Chagas disease can be transmitted in five different ways: by a vector (through the faeces of an insect), through vertical or congenital transmission (from mother to her child during pregnancy), by way of blood transfusions or organ transplants, by ingesting contaminated food or drinks, or because of laboratory accidents.
Chagas disease can be transmitted in five different ways:
- by a vector (through insect faeces)
- vertical or congenital (from mother to her child during pregnancy)
- blood transfusions and organ transplants
- accidental laboratory exposure
The most common mode of transmission for Chagas disease is infection contracted from the faeces of an insect vector. The usual English name of the bloodsucking vector is the kissing bug, but it has many different names in different places: vinchuca, chinche, chipo, pito, barbeiro and chichá guazu, among others.
After the insect bites a person and feeds on their blood, it usually defecates close to the bite. The parasite, which is present in the faeces deposited on the skin, enters the host's bloodstream through an opening in the skin when the person scratches the itchy bite. This is known as vector-borne transmission. Occasionally the parasite can enter through mucosal tissue, if the faeces are deposited close to the eyes or mouth, for example.
Another fairly common mode of transmission is from mother to child. A child carried by pregnant woman who has Chagas disease can become infected during pregnancy or childbirth. This type of transmission can also occur outside the areas where the disease is endemic. Consequently, all the children of a woman diagnosed with Chagas disease must be tested even if they were born outside of Latin America. Nevertheless, infection with Chagas disease is not an obstacle to a normal pregnancy and it does not mean that a mother cannot breastfeed her child.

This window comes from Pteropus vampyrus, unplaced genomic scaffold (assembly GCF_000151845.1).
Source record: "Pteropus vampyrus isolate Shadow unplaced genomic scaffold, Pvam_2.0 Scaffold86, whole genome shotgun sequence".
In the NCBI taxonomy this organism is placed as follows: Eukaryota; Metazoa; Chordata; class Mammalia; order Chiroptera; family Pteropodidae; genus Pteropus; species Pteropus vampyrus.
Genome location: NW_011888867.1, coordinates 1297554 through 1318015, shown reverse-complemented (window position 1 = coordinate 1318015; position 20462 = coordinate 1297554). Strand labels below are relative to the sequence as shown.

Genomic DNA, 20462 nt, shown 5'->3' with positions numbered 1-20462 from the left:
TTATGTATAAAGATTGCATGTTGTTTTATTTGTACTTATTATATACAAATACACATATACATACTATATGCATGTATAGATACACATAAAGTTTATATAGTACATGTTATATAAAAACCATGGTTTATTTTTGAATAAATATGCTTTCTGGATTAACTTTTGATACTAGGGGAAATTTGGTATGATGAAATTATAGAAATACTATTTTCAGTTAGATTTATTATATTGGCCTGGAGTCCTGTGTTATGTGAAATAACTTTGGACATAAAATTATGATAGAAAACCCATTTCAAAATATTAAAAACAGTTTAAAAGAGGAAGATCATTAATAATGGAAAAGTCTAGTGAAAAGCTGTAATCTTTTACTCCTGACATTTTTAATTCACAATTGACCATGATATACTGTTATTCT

Blood Transfusions and Organ Transplants
A person who receives a transfusion of blood (or blood products) or an organ transplant obtained from an infected person may get Chagas disease.
Today, screening mechanisms to prevent transmission of the disease are being established in blood banks and included in organ donation procedures, but the implementation of these measures is taking longer in some countries.
It is also possible to contract Chagas disease by ingesting food or drinks that have been contaminated with the parasite. Oral transmission is less common than other forms and occurs only in areas where the vector is found. For instance, there have been reports of cases of Chagas disease caused by contaminated juice made from acai fruit, sugar cane or guava.
Accidental Laboratory Exposure
Professionals who handle samples containing the parasite or who work directly with the insect vector can accidentally get the disease if they are bitten or inoculated through a mucous membrane. This form of transmission is very rare.